It’s a funny thing. The more you rattle the cage, the more the caged bird sings. Since I posted a link to Chet Henry’s piece on Red, Green, and Blue last week about the impressive salary pulled down by Solar Energy Industries Association President Rhone Resch, my inbox and voicemail have been inundated by messages from SEIA’s extended family — many of whom requested anonymity for fear of retaliation. And based on the common threads of what I’m hearing, there’s a whole lot more to this story that we don’t know.
As Henry’s blog originally revealed, SEIA paid Resch $786,603 in 2012 as the figurehead for their advocacy apparatus. According to publicly accessible 990 tax returns, that amounts to nearly 7% of the nonprofit organization’s average annual revenue. Compare that to SEIA’s sister organization, the Solar Electric Power Association (SEPA), where top executive Julia Hamm made $244,344 in 2012 — 175% less than Resch and only 4% of SEPA’s average revenue — or the National Center for Public Policy Research, where CEO compensation of $225,000 is only 2% of average revenue. Additionally, SEIA’s presidential salary increased by 53.8% from 2010 to 2012. (There’s no way for us to know if or how this changed in 2013 until SEIA files its taxes.)
Last week, SEIA Board Chair Arno Harris and Vice Chair Nat Kreamer posted a rebuttal to the recent thread of negative press, in which they recount a number of solar victories brought to you by SEIA. In his post, Harris and Kraemer venture into Never Never Land trying to justify SEIA’s lucrative compensation structure:
SEIA’s board-level compensation committee determines CEO pay through a review process that involves rigorous benchmarking of the CEO’s compensation to the pay of CEOs of similar-sized organizations with similar missions. Compared to the CEOs of trade associations representing traditional energy industries, SEIA’s CEO compensation is low.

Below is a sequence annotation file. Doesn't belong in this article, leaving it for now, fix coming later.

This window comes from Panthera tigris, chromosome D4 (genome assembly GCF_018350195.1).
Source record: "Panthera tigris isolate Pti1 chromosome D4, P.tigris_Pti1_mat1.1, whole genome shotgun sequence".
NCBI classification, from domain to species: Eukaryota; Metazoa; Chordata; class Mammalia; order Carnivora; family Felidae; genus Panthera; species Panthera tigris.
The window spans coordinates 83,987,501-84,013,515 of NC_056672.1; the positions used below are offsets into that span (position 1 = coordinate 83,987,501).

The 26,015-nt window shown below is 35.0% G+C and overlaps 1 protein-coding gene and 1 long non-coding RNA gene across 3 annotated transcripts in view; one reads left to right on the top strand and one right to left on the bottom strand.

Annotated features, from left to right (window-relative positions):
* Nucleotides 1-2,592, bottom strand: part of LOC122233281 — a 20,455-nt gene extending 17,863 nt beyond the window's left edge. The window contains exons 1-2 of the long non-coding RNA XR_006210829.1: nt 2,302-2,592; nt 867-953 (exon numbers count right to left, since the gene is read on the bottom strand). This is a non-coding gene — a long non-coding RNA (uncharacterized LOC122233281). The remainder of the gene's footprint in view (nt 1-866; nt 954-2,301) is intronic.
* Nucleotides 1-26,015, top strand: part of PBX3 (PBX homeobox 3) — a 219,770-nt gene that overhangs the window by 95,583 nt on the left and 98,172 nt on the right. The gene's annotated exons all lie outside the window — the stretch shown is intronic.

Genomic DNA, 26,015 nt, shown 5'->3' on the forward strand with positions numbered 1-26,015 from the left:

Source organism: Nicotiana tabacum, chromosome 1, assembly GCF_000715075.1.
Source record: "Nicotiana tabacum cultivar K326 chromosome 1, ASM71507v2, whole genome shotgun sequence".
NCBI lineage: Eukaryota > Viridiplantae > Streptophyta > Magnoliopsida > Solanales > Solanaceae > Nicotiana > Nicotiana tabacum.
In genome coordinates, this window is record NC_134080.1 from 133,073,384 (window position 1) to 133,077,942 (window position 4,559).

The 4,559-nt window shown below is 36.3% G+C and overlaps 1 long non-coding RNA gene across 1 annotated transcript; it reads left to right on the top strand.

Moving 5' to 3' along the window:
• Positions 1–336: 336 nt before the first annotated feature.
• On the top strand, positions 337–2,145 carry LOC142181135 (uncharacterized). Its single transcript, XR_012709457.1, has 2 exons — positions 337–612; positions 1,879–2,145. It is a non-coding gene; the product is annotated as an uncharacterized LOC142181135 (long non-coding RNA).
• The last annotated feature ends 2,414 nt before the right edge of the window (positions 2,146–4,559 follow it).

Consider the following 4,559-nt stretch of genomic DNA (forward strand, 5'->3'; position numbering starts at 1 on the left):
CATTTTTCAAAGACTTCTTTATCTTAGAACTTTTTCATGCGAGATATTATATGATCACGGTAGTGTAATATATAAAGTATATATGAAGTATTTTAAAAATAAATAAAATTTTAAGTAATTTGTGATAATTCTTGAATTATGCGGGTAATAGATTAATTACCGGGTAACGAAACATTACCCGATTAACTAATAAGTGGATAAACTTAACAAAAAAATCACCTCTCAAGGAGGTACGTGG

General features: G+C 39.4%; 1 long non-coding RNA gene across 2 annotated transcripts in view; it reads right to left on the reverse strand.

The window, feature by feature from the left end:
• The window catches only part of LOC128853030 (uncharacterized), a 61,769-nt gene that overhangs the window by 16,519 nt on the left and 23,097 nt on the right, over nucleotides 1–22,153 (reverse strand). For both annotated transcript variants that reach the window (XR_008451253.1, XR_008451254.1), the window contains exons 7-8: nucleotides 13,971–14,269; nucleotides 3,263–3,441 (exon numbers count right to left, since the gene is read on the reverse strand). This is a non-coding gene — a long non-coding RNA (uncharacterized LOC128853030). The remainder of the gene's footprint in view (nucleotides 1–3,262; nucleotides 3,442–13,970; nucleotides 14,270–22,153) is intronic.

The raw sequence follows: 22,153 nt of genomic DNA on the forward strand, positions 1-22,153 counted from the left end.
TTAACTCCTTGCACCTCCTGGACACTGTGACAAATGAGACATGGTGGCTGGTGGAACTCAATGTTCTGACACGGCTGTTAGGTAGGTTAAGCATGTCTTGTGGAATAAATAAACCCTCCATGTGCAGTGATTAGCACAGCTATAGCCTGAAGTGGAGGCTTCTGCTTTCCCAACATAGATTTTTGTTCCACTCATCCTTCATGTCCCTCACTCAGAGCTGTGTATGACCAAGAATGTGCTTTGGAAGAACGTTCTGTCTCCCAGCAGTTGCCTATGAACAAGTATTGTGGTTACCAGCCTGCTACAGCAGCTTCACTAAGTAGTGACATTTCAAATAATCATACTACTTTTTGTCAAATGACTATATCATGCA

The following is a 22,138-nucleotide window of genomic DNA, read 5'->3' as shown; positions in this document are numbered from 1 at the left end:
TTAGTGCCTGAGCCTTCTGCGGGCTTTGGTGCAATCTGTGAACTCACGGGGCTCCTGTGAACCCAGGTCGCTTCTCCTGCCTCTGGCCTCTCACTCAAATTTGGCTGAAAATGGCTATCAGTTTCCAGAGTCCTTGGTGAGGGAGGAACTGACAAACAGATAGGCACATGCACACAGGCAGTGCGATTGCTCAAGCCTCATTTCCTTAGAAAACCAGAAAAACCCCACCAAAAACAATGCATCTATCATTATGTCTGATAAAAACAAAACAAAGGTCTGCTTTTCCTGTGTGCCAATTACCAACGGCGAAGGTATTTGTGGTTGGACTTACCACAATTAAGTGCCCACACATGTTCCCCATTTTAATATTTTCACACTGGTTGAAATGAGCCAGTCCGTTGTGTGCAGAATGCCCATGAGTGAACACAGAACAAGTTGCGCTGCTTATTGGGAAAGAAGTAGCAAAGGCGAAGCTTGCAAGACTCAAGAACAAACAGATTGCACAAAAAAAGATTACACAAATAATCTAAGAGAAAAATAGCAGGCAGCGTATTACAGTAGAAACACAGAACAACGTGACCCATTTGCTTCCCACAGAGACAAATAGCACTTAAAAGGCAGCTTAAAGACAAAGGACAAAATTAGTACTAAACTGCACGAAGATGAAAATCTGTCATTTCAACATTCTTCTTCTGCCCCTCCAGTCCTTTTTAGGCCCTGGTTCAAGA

This disconnect with reality seems bad enough. But according to what I’m hearing, Harris and Kraemer have refused to let their own board treasurer see documentation of Resch’s full compensation — a move that violates SEIA’s public filings, which state that the treasurer is a member of the compensation committee.
According to former SEIA employees I’ve spoken with, this obfuscation is not news. There’s a veil of secrecy hanging over SEIA, which has become more top-heavy, even as its primary source of revenue — dues from manufacturers — began to dry up when the solar industry shifted to a model focused on financing and installation. In addition to a paycheck, SEIA allegedly provides its president with an expense account and a lush package of performance bonuses, all of which likely take his total compensation into the $1 million range. And I haven’t even mentioned the company Tesla yet…
Meanwhile, SEIA has gone through multiple rounds of layoffs to balance the books, creating an atmosphere of fear, distrust, and disillusionment among the rank-and-file. And how can you blame them? Nonprofit work isn’t easy, and it’s almost never well-compensated. People who choose the nonprofit life usually do so because they believe in a cause greater than themselves, not because they have any delusions about getting rich. I’ve known nonprofit executives who’ve taken 60% pay cuts to ensure the survival of their organization. That’s why it galls me to hear what’s happening at SEIA.
Undoubtedly, solar has made significant gains in recent years, but I have a hard time believing that it’s due to the efforts of any one organization or individual. And really, the quality of Resch’s work isn’t the point of this story. By all accounts, the guy is an affable and effective leader, well-regarded by colleagues and competitors. This is about equity for all of the people who make solar thrive.
The solar industry has enough to worry about with the struggle to move the needle on energy independence. What they don’t need is a nonprofit organization pouring resources into private cars and expense accounts that would be better spent on advocating for their members.
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